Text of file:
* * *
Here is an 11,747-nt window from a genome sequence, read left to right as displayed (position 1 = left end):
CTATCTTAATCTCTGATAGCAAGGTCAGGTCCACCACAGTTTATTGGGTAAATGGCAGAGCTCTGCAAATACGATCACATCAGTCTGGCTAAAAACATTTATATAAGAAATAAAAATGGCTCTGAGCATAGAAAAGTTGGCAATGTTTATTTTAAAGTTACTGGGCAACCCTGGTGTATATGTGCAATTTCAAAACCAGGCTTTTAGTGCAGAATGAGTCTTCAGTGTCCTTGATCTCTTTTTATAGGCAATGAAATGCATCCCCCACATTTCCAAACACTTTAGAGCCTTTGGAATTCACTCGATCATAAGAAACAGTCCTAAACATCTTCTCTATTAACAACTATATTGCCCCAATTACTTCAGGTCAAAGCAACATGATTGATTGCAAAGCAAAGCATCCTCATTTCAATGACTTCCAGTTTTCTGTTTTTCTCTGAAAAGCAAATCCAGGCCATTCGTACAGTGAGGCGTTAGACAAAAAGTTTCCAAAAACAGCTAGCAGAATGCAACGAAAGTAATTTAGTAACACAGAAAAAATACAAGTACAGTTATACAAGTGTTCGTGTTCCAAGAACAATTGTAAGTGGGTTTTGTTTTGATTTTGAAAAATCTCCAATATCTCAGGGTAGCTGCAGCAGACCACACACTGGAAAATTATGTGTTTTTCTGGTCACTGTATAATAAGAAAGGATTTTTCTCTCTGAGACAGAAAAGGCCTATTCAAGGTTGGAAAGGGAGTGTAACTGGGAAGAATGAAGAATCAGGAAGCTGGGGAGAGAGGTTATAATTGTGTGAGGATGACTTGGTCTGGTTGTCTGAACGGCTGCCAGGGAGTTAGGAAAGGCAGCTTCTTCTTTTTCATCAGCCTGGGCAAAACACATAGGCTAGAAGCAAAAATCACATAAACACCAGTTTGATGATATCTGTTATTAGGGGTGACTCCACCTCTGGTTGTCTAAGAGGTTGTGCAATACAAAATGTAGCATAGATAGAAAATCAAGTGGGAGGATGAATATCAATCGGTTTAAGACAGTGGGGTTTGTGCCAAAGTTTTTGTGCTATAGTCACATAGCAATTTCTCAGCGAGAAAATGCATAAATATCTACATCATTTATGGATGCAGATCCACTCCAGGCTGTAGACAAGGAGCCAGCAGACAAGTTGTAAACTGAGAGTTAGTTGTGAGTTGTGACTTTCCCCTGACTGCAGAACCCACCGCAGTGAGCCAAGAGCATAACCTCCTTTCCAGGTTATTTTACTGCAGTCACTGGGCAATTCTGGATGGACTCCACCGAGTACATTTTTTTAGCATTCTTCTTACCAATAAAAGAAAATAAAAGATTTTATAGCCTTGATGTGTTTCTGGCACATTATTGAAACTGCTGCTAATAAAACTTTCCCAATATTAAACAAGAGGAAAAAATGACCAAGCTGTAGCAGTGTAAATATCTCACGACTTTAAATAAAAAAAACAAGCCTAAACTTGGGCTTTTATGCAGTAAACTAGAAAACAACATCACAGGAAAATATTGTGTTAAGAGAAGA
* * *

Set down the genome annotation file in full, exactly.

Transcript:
Here is an 11,747-nt window from a genome sequence, read left to right as displayed (position 1 = left end):
CTATCTTAATCTCTGATAGCAAGGTCAGGTCCACCACAGTTTATTGGGTAAATGGCAGAGCTCTGCAAATACGATCACATCAGTCTGGCTAAAAACATTTATATAAGAAATAAAAATGGCTCTGAGCATAGAAAAGTTGGCAATGTTTATTTTAAAGTTACTGGGCAACCCTGGTGTATATGTGCAATTTCAAAACCAGGCTTTTAGTGCAGAATGAGTCTTCAGTGTCCTTGATCTCTTTTTATAGGCAATGAAATGCATCCCCCACATTTCCAAACACTTTAGAGCCTTTGGAATTCACTCGATCATAAGAAACAGTCCTAAACATCTTCTCTATTAACAACTATATTGCCCCAATTACTTCAGGTCAAAGCAACATGATTGATTGCAAAGCAAAGCATCCTCATTTCAATGACTTCCAGTTTTCTGTTTTTCTCTGAAAAGCAAATCCAGGCCATTCGTACAGTGAGGCGTTAGACAAAAAGTTTCCAAAAACAGCTAGCAGAATGCAACGAAAGTAATTTAGTAACACAGAAAAAATACAAGTACAGTTATACAAGTGTTCGTGTTCCAAGAACAATTGTAAGTGGGTTTTGTTTTGATTTTGAAAAATCTCCAATATCTCAGGGTAGCTGCAGCAGACCACACACTGGAAAATTATGTGTTTTTCTGGTCACTGTATAATAAGAAAGGATTTTTCTCTCTGAGACAGAAAAGGCCTATTCAAGGTTGGAAAGGGAGTGTAACTGGGAAGAATGAAGAATCAGGAAGCTGGGGAGAGAGGTTATAATTGTGTGAGGATGACTTGGTCTGGTTGTCTGAACGGCTGCCAGGGAGTTAGGAAAGGCAGCTTCTTCTTTTTCATCAGCCTGGGCAAAACACATAGGCTAGAAGCAAAAATCACATAAACACCAGTTTGATGATATCTGTTATTAGGGGTGACTCCACCTCTGGTTGTCTAAGAGGTTGTGCAATACAAAATGTAGCATAGATAGAAAATCAAGTGGGAGGATGAATATCAATCGGTTTAAGACAGTGGGGTTTGTGCCAAAGTTTTTGTGCTATAGTCACATAGCAATTTCTCAGCGAGAAAATGCATAAATATCTACATCATTTATGGATGCAGATCCACTCCAGGCTGTAGACAAGGAGCCAGCAGACAAGTTGTAAACTGAGAGTTAGTTGTGAGTTGTGACTTTCCCCTGACTGCAGAACCCACCGCAGTGAGCCAAGAGCATAACCTCCTTTCCAGGTTATTTTACTGCAGTCACTGGGCAATTCTGGATGGACTCCACCGAGTACATTTTTTTAGCATTCTTCTTACCAATAAAAGAAAATAAAAGATTTTATAGCCTTGATGTGTTTCTGGCACATTATTGAAACTGCTGCTAATAAAACTTTCCCAATATTAAACAAGAGGAAAAAATGACCAAGCTGTAGCAGTGTAAATATCTCACGACTTTAAATAAAAAAAACAAGCCTAAACTTGGGCTTTTATGCAGTAAACTAGAAAACAACATCACAGGAAAATATTGTGTTAAGAGAAGA